“We cannot think about this in terms of boundaries,” she insisted.

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From that first address, observers all over the world have been praising her for her leadership.

“Martin Luther King said genuine leaders did not search for consensus but moulded it,” Suzanne Moore wrote in the British paper The Guardian: “Ardern has moulded a different consensus, demonstrating action, care, unity. Terrorism sees difference and wants to annihilate it. Ardern sees difference and wants to respect it, embrace it and connect with it.”

The Washington Post’s Ishaan Tharoor wrote that “Ardern has become the face of her nation’s sorrow and grief, and its resolve“. Annabel Crabb wrote on the ABC Australia website that “having been confronted with the worst news a leader can receive… Ms Ardern has yet to put a foot wrong“. Grace Back put it simply in Marie Claire Australia: “This is what a leader looks like.”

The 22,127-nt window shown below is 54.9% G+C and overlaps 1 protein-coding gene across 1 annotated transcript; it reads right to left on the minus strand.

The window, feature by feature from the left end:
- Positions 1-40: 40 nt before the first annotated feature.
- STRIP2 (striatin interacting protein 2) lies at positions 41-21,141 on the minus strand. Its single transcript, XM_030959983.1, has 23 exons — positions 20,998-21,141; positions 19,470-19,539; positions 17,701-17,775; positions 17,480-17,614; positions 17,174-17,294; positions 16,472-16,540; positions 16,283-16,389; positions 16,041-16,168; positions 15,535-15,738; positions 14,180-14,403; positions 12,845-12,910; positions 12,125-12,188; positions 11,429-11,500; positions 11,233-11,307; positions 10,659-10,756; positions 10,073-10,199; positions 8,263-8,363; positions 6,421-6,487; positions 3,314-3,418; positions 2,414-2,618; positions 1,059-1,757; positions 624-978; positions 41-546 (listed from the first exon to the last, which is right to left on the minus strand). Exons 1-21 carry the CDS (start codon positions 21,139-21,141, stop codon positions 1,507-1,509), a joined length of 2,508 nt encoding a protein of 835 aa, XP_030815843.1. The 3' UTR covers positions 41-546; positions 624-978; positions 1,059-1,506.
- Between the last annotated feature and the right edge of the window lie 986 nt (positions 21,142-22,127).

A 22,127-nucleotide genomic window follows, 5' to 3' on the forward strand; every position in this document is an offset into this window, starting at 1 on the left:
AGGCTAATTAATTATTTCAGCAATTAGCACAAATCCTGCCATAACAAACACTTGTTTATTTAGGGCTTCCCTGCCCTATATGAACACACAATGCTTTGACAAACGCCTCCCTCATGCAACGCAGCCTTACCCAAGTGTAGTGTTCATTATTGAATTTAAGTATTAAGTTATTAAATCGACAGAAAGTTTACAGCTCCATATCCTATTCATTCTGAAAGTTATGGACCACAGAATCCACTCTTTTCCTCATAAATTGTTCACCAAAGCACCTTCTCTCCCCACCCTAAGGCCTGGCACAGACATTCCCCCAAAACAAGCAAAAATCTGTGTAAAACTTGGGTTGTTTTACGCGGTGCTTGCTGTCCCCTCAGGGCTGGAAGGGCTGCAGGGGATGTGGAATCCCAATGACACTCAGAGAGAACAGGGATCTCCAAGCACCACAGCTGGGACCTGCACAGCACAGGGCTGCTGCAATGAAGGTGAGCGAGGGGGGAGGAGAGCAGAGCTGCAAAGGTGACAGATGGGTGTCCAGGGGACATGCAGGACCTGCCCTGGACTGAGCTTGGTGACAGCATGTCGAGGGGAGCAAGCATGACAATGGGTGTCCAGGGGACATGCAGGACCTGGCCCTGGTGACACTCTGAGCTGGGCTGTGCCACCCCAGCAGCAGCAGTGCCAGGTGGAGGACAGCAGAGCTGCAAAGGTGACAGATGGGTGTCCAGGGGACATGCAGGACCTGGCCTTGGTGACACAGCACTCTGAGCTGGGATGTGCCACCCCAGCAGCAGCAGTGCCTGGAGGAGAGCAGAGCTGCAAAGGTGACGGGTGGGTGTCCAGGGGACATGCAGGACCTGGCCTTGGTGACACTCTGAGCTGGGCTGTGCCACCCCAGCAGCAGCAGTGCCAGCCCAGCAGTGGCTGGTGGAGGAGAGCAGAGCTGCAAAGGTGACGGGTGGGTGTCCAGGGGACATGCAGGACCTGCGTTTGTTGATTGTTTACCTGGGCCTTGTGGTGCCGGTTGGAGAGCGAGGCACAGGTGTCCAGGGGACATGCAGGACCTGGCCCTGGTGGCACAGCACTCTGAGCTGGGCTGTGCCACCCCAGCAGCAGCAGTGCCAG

The praise didn’t just come from commentators. Mohammad Faisal, from Pakistan’s Ministry of Foreign Affairs, said that Ms Ardern “has won the hearts of Pakistanis”, while the Martin King Center – a memorial to Martin Luther King in the US – tweeted that “there’s a leader with love on full display in New Zealand”.

Closer to home, in New Zealand, BBC News correspondent Hywel Griffith says he has “heard her words – ‘we are one, they are us’ – spoken back to me by the families of victims here in Christchurch”. Even Judith Collins, from the opposition National Party, told parliament that the prime minister had been “outstanding”.

Colin James, a political analyst in New Zealand, tells BBC News that having spent “quite a bit of time” with Ms Arden, he’s not surprised by the praise she’s now getting.

“She was firm, sombre, positive and in charge,” he said. “And this is something I’ve said often – there’s not a nasty cell in her body, but she’s not a pushover. It’s an unusual combination.”